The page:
Selvedge Issue 88
Issue 88 Geometric: the mathematics of cloth
"The 27th April marks Freedom Day in South Africa, a national holiday. To celebrate the 25th anniversary of free elections we devote this issue to the memory of Nelson Mandela, the president who’s sense of style set him apart from other world leaders. Dress was an evocative political tool for Mandela’s public image, the sartorial embodiment of freedom and self constitution; His shirts set the tone for a new nation no longer defined by colonial power structures.
The generation of designers who have emerged after more than half a century of Apartheid, have a strong cultural identity and unique design aesthetic. The rest of the world is now enjoying the benifits of its mature style. We see evidence of this in the zig-zag knits of Laduma Ngxokolo who combines Cape Mohair from angora goats reared predominantly in the Karoo region, with the indiginous designs of the Xhosa region.
Imagery from colonial times such as the Voortrekker Keppie Bonnets, or the Basotho Blanket that have been absorbed and re invented to appeal to the African eye. At a time when the rights and wrongs of cultural appropriation are a hot potato, the striking painted homes of the Ndeble people stand as a treasured example of how a new vocabulary can emerge from cultural influences as diverse as Cape Dutch gables, European packaging design and American cars from the 1950s. No appropriation here just creativity.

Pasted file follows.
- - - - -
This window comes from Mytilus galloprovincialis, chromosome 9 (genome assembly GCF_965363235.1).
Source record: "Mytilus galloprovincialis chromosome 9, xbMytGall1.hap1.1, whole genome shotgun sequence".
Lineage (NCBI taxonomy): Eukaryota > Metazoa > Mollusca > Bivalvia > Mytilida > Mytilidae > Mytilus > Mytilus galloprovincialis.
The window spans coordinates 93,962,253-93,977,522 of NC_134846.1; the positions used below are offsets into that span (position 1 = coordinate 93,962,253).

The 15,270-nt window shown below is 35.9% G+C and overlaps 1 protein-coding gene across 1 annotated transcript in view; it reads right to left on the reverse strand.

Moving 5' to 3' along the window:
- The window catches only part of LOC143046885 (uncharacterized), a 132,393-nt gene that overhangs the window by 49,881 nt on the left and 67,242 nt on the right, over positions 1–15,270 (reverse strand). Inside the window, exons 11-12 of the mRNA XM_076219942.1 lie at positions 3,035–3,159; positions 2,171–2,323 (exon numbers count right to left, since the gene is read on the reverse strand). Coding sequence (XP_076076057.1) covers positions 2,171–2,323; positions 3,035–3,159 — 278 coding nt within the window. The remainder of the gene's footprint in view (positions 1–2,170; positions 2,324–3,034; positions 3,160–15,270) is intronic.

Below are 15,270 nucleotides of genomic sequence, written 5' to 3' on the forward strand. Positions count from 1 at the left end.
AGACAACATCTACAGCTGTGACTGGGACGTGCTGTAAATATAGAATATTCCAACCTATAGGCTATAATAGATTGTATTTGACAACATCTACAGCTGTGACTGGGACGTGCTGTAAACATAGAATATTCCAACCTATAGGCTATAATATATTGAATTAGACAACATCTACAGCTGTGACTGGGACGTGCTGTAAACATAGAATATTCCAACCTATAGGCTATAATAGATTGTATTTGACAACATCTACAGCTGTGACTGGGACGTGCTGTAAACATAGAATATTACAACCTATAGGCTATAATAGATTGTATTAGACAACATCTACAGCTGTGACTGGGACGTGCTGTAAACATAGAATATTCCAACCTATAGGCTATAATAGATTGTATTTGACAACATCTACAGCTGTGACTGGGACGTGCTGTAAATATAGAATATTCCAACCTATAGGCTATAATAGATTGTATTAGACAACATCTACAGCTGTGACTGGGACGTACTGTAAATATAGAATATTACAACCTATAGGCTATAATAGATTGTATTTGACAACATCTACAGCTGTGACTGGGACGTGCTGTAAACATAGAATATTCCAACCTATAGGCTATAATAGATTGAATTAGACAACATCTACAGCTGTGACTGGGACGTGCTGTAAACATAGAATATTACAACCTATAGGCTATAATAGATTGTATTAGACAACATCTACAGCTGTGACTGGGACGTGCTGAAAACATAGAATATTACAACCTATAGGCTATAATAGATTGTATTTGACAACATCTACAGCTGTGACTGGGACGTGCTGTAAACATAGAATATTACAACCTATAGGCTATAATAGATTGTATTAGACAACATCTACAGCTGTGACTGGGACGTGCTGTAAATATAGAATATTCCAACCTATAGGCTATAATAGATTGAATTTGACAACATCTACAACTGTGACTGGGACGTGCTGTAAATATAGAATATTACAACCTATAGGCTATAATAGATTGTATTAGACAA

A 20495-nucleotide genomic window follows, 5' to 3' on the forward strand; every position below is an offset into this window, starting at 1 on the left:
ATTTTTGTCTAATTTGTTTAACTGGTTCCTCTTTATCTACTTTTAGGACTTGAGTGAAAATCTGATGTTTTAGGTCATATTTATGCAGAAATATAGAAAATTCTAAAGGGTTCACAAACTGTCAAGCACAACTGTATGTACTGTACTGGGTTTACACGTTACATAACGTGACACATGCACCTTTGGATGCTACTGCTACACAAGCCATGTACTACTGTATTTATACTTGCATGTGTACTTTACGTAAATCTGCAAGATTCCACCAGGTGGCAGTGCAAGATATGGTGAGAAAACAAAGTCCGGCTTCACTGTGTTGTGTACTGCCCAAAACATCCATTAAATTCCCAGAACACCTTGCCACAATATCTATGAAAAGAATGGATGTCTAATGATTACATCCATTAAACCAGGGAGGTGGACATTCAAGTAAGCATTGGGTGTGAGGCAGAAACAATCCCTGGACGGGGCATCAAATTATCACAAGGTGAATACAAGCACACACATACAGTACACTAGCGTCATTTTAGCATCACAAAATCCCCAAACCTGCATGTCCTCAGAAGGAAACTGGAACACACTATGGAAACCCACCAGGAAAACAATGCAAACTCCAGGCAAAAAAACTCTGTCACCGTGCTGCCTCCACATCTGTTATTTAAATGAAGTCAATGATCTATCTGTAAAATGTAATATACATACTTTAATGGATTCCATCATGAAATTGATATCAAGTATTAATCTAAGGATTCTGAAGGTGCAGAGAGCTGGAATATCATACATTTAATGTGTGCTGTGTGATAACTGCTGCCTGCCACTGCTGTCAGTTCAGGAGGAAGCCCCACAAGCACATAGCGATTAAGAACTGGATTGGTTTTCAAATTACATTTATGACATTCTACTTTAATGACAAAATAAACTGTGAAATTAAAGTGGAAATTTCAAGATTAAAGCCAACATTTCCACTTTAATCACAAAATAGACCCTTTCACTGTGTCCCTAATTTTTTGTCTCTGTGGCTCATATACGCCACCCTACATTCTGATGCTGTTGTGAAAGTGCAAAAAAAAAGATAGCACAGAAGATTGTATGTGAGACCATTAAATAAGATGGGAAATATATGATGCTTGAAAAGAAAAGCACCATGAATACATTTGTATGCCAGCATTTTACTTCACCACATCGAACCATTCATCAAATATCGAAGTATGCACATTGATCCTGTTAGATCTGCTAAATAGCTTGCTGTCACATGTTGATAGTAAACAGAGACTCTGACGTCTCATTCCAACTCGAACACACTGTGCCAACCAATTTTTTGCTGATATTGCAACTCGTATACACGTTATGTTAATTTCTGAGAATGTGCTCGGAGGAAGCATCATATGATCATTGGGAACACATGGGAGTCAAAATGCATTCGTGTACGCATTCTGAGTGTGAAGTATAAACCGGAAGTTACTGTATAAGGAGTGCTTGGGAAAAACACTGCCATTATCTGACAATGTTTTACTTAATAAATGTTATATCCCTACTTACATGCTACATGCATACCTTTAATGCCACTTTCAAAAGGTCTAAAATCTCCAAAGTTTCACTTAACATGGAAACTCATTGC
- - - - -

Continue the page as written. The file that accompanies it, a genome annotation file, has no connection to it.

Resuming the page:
Cape Town’s finest examples of modernity is the MOCA, a gallery carved from circular concreat grain silos standing proud in the baking sun and over looking the fairest bay in the world. The elements all of this energetic vibrant design have in common is the reinerpritation of geometry the endless variations of squares circles and triangles, colour and vigour. Uniting geometry and the healing aspect of craft practice are two stories of quilts that have emerged from war, those made by Boer soldiers, and those made by refugees from conflict in Bosnia. Vibrancy and hope can come from the darkest places."